Synopses & Reviews
A powerful novel about trauma and forgiveness, from the winner of the International Prize for Arabic Fiction.
During the violence and chaos of the Lebanese Civil War, a car pulls up to a roadblock on a narrow side street in Beirut. After a brief and confused exchange, several rounds of bullets are fired into the car, killing everyone inside except for a small boy of four or five. The boy is taken to the hospital, adopted by one of the assassins, and raised in a new family. "My father used to kidnap and kill people ..." begins this haunting tale of a child who was raised by the murderer of his real family. The narrator of doesn't shy away from the horrible truth of his murderous father--instead he confronts his troubled upbringing and seeks to understand the distortions and complexities of his memories, his war-torn country, and the quiet war that rages inside of him.
Publisher Weekly Reviews
One day in 1976, Maroun, the narrator of this moving short novel from Lebanese author Jaber, is shot and wounded on the demarcation line that divides Beirut. A small child at the time, Maroun loses one family but gains another. "My father used to kidnap people and kill them," Maroun says in the arresting opening sentence about the man who adopts him. This new father has been committing these crimes ever since the murder of his little boy, whose bloody corpse with its tattered clothes was "dumped on the road between the Museum and the Hotel-Dieu." Maroun grows up in a Beirut where war is almost a constant between 1976 and 1990. His untrustworthy memory and his place in his new family are ever-present concerns in a tortured tale that reveals the amazing ability of people to carve normality out of the most extreme and brutal conditions. Jaber sketches many memorable characters, none more unforgettable than his forever unsettled narrator. Publishers Weekly
"Jaber shares a delight in stories that defy conventional ideas about identity and the relations between East and West." The New York Review of Books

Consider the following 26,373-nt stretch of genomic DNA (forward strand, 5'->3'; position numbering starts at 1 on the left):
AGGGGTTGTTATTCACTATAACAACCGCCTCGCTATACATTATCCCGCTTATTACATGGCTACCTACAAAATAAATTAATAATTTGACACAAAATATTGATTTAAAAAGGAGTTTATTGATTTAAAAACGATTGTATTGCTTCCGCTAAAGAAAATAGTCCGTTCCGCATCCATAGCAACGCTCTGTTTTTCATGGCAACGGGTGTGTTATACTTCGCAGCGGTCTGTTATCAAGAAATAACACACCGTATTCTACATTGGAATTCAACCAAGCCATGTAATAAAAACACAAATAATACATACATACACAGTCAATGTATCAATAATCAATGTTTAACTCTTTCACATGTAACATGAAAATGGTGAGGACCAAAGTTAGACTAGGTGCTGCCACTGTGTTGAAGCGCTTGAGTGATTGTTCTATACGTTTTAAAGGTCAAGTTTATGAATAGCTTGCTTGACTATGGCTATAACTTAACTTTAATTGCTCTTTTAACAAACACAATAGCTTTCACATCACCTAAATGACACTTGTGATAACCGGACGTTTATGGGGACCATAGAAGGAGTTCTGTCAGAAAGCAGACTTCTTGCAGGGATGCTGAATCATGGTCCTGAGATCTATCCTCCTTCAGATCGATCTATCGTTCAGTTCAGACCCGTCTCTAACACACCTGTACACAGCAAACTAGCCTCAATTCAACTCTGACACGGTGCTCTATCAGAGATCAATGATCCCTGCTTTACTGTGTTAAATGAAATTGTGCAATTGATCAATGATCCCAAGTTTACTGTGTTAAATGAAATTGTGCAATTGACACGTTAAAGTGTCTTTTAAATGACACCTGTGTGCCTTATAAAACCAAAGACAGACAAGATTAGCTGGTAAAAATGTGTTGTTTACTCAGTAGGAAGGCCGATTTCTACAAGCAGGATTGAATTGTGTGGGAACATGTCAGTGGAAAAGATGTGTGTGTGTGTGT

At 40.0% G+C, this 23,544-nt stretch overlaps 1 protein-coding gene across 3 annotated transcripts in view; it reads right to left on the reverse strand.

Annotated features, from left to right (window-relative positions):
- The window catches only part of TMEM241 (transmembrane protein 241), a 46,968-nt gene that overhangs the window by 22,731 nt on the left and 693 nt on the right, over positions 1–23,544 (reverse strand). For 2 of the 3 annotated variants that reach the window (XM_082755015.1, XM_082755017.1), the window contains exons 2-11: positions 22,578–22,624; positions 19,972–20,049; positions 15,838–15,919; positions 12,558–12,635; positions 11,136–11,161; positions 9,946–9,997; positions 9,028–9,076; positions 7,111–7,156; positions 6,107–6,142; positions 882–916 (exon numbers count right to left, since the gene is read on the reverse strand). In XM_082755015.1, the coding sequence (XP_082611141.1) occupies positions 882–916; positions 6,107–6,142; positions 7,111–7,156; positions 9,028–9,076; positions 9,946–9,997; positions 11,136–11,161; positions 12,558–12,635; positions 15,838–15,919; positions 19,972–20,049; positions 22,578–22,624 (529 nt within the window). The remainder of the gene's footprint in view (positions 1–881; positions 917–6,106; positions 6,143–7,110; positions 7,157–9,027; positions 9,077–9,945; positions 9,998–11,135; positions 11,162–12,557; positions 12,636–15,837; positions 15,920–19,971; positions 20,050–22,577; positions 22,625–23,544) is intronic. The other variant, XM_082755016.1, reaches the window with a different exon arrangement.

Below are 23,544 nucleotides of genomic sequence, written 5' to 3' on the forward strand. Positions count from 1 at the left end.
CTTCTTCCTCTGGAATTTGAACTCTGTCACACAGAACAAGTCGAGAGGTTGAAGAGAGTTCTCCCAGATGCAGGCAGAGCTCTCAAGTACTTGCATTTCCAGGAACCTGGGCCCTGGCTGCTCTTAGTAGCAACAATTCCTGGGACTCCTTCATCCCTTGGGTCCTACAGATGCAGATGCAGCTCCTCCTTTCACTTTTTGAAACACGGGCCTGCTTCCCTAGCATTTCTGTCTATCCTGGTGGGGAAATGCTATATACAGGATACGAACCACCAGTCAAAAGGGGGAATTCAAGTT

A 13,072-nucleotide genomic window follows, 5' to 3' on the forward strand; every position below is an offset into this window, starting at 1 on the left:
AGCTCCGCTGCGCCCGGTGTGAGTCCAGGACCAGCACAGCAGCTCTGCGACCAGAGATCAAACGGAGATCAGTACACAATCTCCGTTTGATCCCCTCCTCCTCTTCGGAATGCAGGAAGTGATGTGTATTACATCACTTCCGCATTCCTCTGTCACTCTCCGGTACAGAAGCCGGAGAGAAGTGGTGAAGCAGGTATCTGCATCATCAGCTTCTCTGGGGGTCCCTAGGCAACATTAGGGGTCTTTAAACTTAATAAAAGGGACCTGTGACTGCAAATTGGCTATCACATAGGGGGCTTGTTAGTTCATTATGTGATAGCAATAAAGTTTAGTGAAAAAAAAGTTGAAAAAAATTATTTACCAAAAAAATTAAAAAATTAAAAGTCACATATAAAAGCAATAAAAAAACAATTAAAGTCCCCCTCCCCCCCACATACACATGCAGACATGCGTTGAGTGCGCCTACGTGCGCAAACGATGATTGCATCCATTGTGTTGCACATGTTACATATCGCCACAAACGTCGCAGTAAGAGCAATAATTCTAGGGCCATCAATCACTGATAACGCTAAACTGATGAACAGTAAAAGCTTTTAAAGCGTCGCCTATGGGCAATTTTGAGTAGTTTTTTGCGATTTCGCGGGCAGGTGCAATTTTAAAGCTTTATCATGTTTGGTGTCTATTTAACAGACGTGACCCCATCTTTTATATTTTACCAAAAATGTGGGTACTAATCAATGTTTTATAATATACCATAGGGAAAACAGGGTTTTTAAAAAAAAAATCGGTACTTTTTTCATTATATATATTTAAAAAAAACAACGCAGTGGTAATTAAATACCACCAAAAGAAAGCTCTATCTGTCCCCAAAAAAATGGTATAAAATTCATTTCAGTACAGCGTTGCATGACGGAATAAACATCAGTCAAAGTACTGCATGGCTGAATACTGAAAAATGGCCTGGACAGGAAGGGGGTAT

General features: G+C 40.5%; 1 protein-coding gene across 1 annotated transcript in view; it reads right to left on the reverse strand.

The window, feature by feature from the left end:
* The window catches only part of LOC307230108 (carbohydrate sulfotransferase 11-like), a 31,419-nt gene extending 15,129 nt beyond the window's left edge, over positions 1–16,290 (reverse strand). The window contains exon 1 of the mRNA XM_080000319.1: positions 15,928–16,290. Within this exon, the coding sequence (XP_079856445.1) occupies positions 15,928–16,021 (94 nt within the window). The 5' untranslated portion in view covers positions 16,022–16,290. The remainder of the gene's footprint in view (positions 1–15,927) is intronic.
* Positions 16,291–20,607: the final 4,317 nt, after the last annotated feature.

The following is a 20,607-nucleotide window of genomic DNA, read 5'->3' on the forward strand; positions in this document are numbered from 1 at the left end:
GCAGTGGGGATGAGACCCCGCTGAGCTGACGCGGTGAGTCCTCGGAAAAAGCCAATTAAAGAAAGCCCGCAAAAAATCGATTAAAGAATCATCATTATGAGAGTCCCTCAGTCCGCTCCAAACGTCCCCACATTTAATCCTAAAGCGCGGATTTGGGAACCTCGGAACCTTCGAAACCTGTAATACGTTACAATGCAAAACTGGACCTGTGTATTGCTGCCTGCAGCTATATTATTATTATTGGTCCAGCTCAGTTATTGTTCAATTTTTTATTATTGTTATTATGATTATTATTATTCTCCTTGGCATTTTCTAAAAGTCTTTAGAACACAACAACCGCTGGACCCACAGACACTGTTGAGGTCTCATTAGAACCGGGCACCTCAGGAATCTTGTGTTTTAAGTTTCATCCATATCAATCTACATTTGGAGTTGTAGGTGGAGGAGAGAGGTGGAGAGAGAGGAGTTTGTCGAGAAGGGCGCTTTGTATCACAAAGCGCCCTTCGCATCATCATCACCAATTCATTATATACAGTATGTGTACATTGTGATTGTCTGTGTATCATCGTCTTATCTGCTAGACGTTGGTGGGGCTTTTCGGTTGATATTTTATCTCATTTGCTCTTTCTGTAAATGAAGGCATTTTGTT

"This elegy for a lost Beirut, past and future, this novel was carrying me to a place I had never been before."
Alan Cheuse, NPR
A young boy is adopted by the man who gunned down his family in this searing novel about the Lebanese civil war. Maroun was 4 or 5 years old when his family's car was stopped at the demarcation line dividing East and West Beirut. The men who stopped the car opened fire, and the boy was the only survivor. All of this is recounted within the first 20 pages of the new novel by Jaber (The Mehlis Report, 2013, etc.), winner of the International Prize for Arabic Fiction. It's what happens next that consumes the bulk of this slim volume. Maroun was adopted by one of those men who had recently lost a son of the same age to the wartime violence. Now a young man, Maroun has only just discovered the truth about his origins, which his brother confesses to him while they wait for their father to endure surgery. Maroun had grown up as one of the family's own. Over the years, he'd noticed the strange looks that his mother and sisters would periodically give him, but that had been the extent of his knowledge. Now, he retraces his early memories and suspicions in an attempt to come to terms with his own identity. He's desperate to parse his actual childhood from an imagined one. After describing one early memory, he asks, "Am I remembering it or imagining it? And how can I tell the difference? Memory's a massive reservoir, it's a deep well, it's got layers upon layers upon layers--what does it bury, and what doesn't it?" Jaber's narrative follows the obsessive circuit of Maroun's thoughts, which is circular and repetitive, doubling back on itself out of doubt and uncertainty. Still, "I'm trying," he says, "to the best of my ability, to stick to a logical order. It's important to have some command over the order of things: that's important." Maroun's voice has the compulsive urgency of someone who has long kept silent and cannot stop speaking now that he has finally begun. He's hyperarticulate in a panicked sort of way, but this turns out to be unfortunate, since it obscures other, more delicate questions. Did he blame his father for what he'd done? Did he blame his siblings, his mother? As brave and as brutal as Jaber's novel is, it somehow fails to comprehend the scope of its own magnitude. A novel that explores questions of identity, memory, and blame and leaves many of those questions unanswered. Kirkus Reviews
About the Author
The author of eighteen novels, the Lebanese writer Rabee Jaber was born in Beirut in 1972. He is the editor of Afaaq, the weekly cultural supplement of Al-Hayat, the daily pan-Arab newspaper.